World AIDS Day
Top AIDS researchers and activists are among those feared dead on Malaysia Airlines flight MH17

The AIDS community is in mourning as more than a third of the 298 passengers killed in the Malaysia Airlines MH17 crash were experts and delegates heading to a major annual conference.

Delegates at a pre-conference in Sydney were told that 108 medical researchers, health workers and activists were on the Boeing 777 that went down near the Russia-Ukraine border, including former International AIDS Society president and "true humanitarian" Joep Lange.

Health researcher Clive Aspin, who is attending the pre-conference, said the news has hit everyone particularly hard, coming 16 years after pioneering AIDS researcher Jonathan Mann also died in a plane crash.

"Yet again, we're devastated by a similar tragedy," Aspin said. "It's going to be a very sombre mood at the conference in Melbourne."

Organisers of the International AIDS Conference, due to begin in Melbourne on Sunday, have not released exact numbers but did confirm expected attendees were among the dead.

"At this incredibly sad and sensitive time the IAS stands with our international family and sends condolences to the loved ones of those who have been lost to this tragedy," the group said in a statement.

Also believed to be among the dead is Glenn Thomas, a WHO media adviser. Several of his colleages have expressed shock at his death on Twitter.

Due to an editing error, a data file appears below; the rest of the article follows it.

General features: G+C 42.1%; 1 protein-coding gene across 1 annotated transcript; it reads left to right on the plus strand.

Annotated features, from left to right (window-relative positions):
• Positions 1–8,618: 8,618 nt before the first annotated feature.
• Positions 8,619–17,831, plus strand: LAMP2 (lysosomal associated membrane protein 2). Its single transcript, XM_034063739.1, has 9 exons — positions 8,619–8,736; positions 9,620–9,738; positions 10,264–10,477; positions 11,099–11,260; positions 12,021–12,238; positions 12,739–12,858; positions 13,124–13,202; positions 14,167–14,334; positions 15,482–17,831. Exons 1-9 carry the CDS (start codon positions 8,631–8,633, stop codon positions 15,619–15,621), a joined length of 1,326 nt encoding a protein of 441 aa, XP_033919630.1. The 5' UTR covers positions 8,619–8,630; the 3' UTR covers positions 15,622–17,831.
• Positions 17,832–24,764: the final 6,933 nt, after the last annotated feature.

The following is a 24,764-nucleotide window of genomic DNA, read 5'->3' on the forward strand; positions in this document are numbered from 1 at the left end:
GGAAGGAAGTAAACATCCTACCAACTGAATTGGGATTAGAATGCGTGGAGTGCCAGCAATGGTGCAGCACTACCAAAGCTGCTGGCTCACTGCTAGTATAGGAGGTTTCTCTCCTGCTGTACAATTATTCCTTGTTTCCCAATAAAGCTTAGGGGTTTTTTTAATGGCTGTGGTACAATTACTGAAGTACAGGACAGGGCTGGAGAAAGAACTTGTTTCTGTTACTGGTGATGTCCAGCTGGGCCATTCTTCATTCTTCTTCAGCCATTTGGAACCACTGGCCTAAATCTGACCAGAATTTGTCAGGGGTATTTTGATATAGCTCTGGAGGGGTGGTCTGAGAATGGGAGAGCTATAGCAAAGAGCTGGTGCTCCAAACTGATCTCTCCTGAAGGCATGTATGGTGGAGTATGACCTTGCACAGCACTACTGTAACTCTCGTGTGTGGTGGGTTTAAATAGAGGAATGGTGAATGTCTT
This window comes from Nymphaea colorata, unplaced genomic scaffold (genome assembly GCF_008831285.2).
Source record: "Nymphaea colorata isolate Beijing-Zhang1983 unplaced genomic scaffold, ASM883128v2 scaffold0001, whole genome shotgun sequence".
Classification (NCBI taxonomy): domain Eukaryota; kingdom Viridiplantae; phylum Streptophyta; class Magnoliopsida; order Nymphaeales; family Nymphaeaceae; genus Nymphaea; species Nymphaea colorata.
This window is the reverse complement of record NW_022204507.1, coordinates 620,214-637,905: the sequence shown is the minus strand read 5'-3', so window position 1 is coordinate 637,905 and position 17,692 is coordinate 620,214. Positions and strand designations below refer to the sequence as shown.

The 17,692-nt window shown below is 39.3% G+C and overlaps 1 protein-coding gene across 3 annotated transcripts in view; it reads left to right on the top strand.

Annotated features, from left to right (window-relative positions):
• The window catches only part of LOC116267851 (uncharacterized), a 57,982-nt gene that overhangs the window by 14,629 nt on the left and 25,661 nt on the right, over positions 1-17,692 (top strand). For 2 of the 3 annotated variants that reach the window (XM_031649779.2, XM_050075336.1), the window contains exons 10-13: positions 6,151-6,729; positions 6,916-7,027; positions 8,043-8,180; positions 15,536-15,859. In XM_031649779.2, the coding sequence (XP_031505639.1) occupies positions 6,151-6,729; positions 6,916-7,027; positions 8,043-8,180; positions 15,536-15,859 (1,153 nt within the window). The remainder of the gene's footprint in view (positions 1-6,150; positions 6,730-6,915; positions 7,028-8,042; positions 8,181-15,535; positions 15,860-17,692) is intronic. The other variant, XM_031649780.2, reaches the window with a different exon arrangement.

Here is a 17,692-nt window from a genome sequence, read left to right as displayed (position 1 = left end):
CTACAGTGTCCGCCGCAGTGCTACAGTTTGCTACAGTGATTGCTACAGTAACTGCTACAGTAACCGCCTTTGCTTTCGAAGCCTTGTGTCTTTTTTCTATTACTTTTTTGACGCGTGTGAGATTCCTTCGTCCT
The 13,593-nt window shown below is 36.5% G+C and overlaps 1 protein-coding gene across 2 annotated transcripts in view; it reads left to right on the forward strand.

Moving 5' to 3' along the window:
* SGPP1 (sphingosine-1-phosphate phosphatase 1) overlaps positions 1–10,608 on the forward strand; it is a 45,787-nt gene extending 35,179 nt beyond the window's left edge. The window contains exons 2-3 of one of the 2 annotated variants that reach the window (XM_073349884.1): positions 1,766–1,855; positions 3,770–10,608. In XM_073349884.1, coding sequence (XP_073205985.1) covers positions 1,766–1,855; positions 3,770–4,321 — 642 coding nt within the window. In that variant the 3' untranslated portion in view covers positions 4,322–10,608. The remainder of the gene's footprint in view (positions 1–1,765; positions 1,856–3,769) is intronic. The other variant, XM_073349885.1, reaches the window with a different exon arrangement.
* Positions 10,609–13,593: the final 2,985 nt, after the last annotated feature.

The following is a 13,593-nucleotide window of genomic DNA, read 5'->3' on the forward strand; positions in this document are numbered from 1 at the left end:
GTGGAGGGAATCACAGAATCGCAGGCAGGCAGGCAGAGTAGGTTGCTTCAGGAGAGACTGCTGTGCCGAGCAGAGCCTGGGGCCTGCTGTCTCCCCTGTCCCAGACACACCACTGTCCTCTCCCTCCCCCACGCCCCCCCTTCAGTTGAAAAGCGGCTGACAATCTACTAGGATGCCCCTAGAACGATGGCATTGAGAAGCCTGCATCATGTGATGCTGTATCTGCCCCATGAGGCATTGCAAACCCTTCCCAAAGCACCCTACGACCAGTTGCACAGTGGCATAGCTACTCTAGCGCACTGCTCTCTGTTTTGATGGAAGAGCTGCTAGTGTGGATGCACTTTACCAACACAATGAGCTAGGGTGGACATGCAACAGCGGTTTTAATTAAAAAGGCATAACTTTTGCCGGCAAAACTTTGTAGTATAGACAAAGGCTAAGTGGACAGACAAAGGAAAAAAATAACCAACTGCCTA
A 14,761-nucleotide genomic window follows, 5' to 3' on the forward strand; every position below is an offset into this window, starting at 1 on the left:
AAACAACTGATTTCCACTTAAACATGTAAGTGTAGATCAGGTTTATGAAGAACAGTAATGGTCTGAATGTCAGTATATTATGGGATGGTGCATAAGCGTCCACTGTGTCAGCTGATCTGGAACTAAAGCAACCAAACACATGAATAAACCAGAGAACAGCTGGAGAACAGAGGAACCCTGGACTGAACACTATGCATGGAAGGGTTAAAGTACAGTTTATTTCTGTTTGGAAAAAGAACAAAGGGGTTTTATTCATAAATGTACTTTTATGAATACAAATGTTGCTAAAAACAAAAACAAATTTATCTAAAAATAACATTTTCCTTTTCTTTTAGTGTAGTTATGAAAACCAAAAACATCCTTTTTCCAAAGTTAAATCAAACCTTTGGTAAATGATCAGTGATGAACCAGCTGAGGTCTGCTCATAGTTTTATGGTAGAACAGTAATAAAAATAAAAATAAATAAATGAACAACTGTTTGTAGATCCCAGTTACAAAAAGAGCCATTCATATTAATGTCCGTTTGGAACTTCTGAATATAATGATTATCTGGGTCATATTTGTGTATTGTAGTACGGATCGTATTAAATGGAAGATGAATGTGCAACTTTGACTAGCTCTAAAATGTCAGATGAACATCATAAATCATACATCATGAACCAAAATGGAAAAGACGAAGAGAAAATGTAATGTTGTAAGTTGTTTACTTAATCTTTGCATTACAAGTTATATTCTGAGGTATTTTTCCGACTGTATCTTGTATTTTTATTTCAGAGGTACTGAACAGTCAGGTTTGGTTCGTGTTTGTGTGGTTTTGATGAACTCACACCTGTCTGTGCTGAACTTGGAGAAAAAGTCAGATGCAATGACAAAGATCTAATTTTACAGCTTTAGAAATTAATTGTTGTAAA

"My thoughts & prayers to the families of those tragically lost on flight #MH17", tweeted UNAIDS executive director Michel Sidibe.

Mark Gettleson, a London-based campaigner, tweeted that AIDS activists were also heading from Europe to Melbourne.

''Several on #MH17 flight were @STOPAIDS activists en route to #AIDS2014 conference in Melbourne, fighting to save lives. Tragic,'' he wrote.

While the medical field mourns the lives of those killed, some experts fear that breakthroughs in HIV/AIDS research will now be hampered by the disaster.

"The amount of knowledge that these people who died on the plane were carrying with them and the experiences they had developed will have a devastating impact on HIV research," Associate Professor Brian Owler, federal president of the Australian Medical Association, told TIME magazine.

The International AIDS Conference is now in its 20th year and has attracted major speakers, including former US president Bill Clinton, Sir Bob Geldof and Indonesian Health Minister Nafsiam Mboi.